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This month’s featured project will focus on a particular problem that presents itself in many remodels. What happens when you want to start moving more than a simple interior wall and want to start altering the overall structure of a home?

Recently we completed a full house remodel for a family who purchased a lake house intending to fully transform the house into a home that better fits their style. To do so, they wanted to know if they could not only shift a few walls around but redo the whole floor plan by changing room locations. Most anything is possible if you have a full working knowledge of how structures work and know what you can move and how to do it.

With our experience of major remodels over the past century, we have multiple clever solutions that truly deliver on our client’s most challenging requests. The truth of the matter is structure is essential. Walls can’t always be shifted to create the space that you want without some significant planning. Sometimes the amount of work that it is going to take to get the desired result isn’t worth it in the end. On the other hand, having a knowledgeable builder can help you to find solutions for these issues and can help you reach that desired end goal.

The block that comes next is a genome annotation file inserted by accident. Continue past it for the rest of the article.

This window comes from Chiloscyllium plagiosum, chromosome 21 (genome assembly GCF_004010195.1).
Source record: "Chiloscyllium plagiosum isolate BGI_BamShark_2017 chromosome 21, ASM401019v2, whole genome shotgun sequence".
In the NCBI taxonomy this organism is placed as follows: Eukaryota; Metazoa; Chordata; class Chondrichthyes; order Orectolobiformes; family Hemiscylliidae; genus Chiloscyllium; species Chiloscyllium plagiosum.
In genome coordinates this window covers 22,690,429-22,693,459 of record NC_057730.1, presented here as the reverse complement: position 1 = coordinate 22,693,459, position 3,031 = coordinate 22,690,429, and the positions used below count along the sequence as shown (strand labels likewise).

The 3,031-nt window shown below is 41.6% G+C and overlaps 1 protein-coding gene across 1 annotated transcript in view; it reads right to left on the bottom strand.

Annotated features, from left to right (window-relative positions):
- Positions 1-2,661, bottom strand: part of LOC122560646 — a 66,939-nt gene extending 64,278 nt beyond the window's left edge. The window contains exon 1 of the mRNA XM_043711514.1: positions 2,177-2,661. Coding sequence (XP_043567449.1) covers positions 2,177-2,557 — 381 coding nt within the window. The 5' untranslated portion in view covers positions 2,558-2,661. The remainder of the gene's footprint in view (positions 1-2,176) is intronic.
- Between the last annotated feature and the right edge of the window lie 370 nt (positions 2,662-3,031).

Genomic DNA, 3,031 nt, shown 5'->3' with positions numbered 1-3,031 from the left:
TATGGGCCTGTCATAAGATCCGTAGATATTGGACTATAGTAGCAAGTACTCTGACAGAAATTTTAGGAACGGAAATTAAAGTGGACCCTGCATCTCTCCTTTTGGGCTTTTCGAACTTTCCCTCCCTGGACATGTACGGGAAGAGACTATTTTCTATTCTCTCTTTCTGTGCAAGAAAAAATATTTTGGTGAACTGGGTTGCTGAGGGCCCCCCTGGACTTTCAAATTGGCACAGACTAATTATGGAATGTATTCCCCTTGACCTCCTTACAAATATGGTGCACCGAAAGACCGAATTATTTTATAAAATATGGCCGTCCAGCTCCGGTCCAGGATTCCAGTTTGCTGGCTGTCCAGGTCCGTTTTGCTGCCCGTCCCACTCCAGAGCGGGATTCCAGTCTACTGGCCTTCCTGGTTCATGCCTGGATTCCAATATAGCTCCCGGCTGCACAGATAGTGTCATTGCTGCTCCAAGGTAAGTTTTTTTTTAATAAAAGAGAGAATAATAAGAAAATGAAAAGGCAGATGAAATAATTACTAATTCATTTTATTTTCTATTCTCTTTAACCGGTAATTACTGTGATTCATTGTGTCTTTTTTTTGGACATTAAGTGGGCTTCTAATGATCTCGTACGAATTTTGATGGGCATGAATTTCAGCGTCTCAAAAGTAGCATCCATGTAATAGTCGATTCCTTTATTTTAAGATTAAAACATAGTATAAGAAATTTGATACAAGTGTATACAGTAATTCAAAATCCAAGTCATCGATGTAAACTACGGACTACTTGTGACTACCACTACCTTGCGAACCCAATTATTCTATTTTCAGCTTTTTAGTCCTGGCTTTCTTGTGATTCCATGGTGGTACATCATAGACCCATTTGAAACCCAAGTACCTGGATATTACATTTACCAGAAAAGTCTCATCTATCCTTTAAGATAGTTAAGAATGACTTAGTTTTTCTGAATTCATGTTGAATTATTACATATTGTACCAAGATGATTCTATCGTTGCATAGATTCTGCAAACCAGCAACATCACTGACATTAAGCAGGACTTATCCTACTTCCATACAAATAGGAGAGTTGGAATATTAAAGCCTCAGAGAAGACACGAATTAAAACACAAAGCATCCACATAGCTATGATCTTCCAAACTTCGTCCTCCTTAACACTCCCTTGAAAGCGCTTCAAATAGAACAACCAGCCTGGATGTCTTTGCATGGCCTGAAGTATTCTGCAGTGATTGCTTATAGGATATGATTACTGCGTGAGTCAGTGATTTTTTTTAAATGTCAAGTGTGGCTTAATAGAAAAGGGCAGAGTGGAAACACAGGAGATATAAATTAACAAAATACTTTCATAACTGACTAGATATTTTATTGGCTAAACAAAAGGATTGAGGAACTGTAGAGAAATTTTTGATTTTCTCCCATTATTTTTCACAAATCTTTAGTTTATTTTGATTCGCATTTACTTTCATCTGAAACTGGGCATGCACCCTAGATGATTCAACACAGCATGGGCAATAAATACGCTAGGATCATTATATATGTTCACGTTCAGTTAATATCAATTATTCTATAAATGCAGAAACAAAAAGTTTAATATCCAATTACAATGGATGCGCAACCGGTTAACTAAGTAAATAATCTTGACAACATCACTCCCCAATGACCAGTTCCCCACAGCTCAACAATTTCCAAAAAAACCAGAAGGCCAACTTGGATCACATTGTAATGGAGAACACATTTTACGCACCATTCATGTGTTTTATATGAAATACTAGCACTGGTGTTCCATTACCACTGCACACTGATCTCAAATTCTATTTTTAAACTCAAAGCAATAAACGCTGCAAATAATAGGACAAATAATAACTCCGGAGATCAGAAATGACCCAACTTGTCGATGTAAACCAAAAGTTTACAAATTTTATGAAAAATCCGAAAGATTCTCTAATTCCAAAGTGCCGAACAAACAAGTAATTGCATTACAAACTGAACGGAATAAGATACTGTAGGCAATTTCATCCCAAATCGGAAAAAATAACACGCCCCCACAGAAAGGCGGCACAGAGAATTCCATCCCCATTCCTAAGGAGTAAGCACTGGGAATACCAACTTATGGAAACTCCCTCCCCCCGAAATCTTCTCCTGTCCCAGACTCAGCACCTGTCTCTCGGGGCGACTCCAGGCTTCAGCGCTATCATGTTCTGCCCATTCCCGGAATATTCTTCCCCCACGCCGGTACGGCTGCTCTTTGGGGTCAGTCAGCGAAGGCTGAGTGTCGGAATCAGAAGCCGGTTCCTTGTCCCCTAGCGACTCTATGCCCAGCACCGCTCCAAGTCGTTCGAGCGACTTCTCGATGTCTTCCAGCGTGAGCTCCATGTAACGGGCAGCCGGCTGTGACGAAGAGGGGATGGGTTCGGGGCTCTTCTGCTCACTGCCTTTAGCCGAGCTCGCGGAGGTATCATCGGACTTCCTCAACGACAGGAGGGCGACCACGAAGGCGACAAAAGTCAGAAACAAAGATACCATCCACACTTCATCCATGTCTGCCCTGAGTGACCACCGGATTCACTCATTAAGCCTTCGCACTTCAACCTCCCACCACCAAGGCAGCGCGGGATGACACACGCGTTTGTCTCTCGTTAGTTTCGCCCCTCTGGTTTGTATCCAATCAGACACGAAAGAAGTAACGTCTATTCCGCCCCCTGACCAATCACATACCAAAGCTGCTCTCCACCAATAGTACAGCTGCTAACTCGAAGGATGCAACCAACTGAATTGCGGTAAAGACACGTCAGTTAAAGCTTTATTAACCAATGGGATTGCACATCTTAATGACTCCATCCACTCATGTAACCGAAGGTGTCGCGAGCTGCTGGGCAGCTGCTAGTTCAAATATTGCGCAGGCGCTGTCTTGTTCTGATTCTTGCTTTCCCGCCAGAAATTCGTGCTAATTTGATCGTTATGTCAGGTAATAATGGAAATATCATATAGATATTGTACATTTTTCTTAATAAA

The three typical outcomes when altering structure include fully visible structure (like walls or beams), partially visible structure (a decorative wrapped beam or columns), or fully hidden structure (no structure in your way or visible). The biggest trend in remodeling these days is “open concept.” However, if you remove all your interior walls without careful planning, your roof will come crashing down on you.

In this project, we have three good examples of the different outcomes when it comes to altering the structure.

Fully Hidden Structure

These types of challenges are easiest to deal with if they can be foreseen before the remodel starts. Our first example is one that we knew was going to be an issue before the first wall was ever demoed as the existing structure clearly, and visibly told the whole story.

Our homeowners were wishing for a larger kitchen and wanted to add a walk-in pantry that the house currently didn’t have. The existing home had a Solarium on the side that the homeowners weren’t too fond of. It also had a formal dining room that they weren’t planning on using. Removing these two rooms provided an area where a larger kitchen could be placed along with a walk-in pantry. The existing kitchen could be removed from the rear of the home and relocated to this new area.